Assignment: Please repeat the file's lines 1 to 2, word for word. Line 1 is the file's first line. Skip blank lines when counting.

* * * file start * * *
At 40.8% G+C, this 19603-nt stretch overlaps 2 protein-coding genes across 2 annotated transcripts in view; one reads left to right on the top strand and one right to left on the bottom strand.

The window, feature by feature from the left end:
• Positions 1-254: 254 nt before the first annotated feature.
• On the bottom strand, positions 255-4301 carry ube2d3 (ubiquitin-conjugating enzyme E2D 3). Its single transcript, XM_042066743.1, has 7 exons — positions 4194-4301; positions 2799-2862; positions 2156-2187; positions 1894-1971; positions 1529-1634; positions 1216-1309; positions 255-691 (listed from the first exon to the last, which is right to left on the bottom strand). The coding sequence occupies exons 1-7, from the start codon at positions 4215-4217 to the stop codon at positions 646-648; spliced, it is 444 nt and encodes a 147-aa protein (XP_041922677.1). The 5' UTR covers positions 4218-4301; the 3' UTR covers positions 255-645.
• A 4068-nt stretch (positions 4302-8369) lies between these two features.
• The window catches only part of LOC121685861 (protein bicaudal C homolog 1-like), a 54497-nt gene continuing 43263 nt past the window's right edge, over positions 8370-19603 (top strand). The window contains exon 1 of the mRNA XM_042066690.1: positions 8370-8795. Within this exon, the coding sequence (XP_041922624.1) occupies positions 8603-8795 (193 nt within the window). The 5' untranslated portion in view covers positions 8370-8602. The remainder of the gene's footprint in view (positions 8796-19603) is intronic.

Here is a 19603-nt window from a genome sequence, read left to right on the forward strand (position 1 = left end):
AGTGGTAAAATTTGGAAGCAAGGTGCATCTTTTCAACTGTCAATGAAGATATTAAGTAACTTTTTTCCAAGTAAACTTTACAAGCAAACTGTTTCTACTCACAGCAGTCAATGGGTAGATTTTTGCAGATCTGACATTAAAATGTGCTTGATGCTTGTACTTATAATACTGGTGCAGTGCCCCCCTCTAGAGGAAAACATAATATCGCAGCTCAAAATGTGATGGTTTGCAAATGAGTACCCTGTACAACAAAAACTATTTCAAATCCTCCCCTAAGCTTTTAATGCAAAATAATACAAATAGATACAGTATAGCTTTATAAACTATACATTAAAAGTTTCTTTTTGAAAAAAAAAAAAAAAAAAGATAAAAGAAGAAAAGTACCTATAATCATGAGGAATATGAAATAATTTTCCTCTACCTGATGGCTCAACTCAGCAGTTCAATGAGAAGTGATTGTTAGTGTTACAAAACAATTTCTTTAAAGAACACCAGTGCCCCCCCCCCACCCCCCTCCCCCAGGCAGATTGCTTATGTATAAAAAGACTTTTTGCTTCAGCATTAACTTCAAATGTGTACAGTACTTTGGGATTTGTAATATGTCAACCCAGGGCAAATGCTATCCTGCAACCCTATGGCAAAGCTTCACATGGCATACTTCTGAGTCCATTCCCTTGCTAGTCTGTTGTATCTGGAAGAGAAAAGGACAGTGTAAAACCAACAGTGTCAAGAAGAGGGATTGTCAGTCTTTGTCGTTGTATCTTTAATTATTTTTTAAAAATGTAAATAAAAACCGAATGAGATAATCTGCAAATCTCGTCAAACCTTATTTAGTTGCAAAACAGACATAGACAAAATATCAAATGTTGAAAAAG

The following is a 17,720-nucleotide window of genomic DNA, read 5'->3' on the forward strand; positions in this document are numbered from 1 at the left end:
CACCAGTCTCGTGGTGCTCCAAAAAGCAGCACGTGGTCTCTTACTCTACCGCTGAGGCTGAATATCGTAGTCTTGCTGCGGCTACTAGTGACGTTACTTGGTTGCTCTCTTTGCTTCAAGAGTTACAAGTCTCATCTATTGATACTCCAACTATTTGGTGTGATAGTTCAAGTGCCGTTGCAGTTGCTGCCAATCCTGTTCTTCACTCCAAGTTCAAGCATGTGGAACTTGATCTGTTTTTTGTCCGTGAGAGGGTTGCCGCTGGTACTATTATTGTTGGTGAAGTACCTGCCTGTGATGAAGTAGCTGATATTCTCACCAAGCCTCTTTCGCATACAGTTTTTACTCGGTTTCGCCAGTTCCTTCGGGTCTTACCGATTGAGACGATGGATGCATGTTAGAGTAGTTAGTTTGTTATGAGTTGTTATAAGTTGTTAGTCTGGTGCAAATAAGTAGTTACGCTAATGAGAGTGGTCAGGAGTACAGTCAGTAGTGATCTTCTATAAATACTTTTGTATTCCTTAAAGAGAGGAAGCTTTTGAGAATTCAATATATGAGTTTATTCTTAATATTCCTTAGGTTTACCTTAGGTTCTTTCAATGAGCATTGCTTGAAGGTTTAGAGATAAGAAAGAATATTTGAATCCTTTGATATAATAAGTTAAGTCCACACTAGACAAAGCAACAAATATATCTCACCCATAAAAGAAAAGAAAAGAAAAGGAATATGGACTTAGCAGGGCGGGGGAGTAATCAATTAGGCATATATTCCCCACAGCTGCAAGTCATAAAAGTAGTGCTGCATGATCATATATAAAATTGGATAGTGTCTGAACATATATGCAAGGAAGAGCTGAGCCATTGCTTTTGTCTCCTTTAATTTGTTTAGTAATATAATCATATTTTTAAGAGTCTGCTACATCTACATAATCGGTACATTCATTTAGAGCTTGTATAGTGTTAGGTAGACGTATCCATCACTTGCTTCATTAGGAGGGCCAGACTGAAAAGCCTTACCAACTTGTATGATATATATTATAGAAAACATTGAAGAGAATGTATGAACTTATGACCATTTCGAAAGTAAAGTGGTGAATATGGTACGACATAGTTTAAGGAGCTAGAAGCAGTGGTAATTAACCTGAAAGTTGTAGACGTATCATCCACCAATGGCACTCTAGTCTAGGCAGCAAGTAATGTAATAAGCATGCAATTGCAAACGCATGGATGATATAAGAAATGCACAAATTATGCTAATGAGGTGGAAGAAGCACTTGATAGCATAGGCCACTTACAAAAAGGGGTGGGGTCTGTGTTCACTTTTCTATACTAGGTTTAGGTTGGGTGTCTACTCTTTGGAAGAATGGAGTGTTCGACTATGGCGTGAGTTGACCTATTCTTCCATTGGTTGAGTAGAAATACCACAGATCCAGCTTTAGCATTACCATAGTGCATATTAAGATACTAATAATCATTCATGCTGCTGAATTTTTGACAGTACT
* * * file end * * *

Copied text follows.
At 40.8% G+C, this 19603-nt stretch overlaps 2 protein-coding genes across 2 annotated transcripts in view; one reads left to right on the top strand and one right to left on the bottom strand.

The window, feature by feature from the left end: